Clinical features
  • Can present with MPN, MDS / MPN (e.g., atypical chronic myeloid leukemia [CML], chronic myelomonocytic leukemia [CMML] or juvenile myelomonocytic leukemia [JMML])
  • Rarely myeloid blast phase / secondary AML or de novo B ALL (Histopathology 2020;76:1042, Blood 2017;129:704)
  • Can present with B symptoms
  • Hepatosplenomegaly
  • Cardiac and skin damage
  • Good response to imatinib or other tyrosine kinase inhibitor (TKI) therapy
  • Peripheral blood and bone marrow examination both usually show eosinophilia (sometimes normal) and other features representative of MPN, MDS / MPN or transformed AML
  • Conventional karyotyping
  • FISH PDGFRB for confirmation, especially cryptic cases
  • RT-PCR has limited utility due to multiple fusion partners (Foucar: Bone Marrow Pathology, 4th Edition, 2019)
  • Next generation sequencing (NGS) can detect cases missed by FISH (Cancer Genet 2020;244:55)
  • According to WHO, diagnostic criteria for myeloid / lymphoid neoplasms associated with ETV6::PDGFRB or other rearrangement of PDGFRB:
    • Myeloid or lymphoid neoplasm often with prominent eosinophilia and sometimes with neutrophilia or monocytosis and presence of t(5;12)(q32;p13.2) or a variant translocationa,b or demonstration of ETV6::PDGFRB fusion gene or other rearrangement of PDGFRBb
      1. Cases with fusion genes typically associated only with BCR::ABL1-like B lymphoblastic leukemia are specifically excluded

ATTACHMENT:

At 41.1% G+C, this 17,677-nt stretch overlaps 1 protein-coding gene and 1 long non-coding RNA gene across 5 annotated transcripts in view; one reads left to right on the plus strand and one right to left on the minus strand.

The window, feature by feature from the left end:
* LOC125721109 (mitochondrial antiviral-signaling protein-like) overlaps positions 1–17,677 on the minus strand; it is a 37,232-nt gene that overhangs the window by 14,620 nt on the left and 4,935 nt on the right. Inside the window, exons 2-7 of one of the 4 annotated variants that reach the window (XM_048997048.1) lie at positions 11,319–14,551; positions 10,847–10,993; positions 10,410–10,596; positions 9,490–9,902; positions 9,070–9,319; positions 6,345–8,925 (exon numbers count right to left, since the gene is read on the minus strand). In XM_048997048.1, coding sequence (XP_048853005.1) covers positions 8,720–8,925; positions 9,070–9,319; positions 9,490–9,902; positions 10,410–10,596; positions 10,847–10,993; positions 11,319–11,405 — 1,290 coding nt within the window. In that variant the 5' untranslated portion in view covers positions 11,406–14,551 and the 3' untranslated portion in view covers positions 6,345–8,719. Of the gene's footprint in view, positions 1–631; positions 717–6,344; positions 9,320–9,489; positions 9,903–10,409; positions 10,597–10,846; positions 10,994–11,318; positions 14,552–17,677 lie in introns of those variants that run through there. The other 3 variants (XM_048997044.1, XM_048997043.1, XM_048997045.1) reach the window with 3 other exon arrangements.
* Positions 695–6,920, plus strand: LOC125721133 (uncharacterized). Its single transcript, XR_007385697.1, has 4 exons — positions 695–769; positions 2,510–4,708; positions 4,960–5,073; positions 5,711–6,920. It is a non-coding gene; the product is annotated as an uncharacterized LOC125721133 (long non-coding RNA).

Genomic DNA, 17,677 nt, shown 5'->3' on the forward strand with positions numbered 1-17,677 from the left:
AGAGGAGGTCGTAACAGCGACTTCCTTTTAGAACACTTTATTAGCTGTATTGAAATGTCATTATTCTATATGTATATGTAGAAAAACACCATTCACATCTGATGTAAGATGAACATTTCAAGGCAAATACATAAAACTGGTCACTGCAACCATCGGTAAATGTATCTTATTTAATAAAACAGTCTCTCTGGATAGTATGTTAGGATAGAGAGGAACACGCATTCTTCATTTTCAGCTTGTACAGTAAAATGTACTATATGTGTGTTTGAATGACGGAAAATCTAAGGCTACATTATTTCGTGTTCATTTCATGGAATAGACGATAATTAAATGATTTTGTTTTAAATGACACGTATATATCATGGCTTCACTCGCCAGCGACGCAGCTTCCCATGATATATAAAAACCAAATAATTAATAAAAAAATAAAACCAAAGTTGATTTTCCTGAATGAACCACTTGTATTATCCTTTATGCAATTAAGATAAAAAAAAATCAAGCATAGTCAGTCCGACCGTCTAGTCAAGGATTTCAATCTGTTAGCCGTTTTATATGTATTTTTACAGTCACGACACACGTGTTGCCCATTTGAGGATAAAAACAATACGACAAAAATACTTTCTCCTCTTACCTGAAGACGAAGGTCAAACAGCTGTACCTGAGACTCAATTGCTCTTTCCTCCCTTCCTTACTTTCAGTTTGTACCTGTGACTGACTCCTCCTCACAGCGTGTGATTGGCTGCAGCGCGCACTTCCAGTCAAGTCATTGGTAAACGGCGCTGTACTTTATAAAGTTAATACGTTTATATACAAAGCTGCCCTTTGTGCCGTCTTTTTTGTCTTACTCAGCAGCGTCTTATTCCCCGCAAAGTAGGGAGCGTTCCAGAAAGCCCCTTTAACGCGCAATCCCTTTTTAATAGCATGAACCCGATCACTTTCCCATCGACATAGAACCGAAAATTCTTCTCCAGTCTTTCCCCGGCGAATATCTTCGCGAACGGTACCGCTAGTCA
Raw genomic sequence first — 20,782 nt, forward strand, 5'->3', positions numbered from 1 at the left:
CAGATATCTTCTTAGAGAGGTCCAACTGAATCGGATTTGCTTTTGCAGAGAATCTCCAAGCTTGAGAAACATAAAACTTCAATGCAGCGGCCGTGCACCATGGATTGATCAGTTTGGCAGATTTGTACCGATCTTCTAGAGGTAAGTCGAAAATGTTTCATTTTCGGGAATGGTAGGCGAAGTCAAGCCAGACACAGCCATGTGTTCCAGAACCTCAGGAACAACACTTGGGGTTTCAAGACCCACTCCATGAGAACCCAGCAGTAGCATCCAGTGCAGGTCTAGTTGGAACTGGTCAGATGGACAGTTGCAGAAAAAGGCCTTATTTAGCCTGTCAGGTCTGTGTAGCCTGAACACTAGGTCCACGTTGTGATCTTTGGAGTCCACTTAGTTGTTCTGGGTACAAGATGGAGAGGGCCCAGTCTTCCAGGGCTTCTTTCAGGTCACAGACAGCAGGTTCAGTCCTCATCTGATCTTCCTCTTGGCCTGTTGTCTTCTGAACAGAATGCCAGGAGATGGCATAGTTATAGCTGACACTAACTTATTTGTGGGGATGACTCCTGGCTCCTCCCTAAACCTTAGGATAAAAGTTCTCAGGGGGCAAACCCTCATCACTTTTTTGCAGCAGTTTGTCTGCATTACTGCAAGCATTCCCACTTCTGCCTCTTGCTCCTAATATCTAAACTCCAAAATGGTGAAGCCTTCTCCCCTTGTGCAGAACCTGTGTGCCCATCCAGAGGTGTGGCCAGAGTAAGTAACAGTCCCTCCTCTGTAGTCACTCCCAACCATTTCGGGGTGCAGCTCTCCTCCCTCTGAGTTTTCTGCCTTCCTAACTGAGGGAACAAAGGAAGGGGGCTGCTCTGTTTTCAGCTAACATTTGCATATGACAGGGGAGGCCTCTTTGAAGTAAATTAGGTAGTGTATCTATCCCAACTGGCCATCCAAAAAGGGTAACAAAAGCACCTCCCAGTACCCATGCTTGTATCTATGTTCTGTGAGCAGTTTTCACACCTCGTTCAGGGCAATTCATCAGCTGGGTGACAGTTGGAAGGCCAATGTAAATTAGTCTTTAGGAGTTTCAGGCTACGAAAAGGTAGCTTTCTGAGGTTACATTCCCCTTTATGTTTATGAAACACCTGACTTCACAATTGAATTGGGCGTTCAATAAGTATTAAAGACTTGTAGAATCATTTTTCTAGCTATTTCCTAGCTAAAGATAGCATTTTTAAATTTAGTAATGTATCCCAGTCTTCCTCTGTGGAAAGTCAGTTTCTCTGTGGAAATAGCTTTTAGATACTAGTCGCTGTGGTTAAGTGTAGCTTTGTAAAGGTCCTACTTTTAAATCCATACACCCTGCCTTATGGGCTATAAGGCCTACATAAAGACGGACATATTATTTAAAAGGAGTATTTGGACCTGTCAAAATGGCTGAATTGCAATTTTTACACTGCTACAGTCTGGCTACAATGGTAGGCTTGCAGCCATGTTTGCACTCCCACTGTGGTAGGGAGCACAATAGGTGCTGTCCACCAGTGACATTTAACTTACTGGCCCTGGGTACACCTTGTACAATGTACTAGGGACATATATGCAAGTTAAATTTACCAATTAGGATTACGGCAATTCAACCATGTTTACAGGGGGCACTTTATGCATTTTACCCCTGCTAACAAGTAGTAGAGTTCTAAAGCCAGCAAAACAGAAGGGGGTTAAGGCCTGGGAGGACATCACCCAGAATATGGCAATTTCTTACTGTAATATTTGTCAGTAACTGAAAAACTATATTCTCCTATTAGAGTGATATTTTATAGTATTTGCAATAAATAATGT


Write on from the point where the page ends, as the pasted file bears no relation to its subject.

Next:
2. Because t(5;12)(q32;p13.2) does not always result in ETV6::PDGFRB fusion, molecular confirmation is highly desirable; if molecular analysis is not possible, this diagnosis should be suspected if there is a myeloproliferative neoplasm associated with eosinophilia, with no Philadelphia (Ph) chromosome and with a translocation with a 5q32 breakpoint
  • Complete blood count (CBC) usually shows eosinophilia; however, normal counts can be found
  • Increased tryptase levels (> 12 ng/dL); however, < 20 ng/dL (Expert Rev Hematol 2014;7:683)
  • Vitamin B12 levels may be increased
Prognostic factors
  • Median overall survival is < 2 years before introduction of tyrosine kinase inhibitor; a case series of 26 cases treated with imatinib showed a longer survival (up to 6.6 years)
Case reports
  • 4 month old girl with refractory juvenile xanthogranuloma with a novel MRC1::PDGFRB fusion and a dramatic response induced by dasatinib (Blood Adv 2020;4:2991)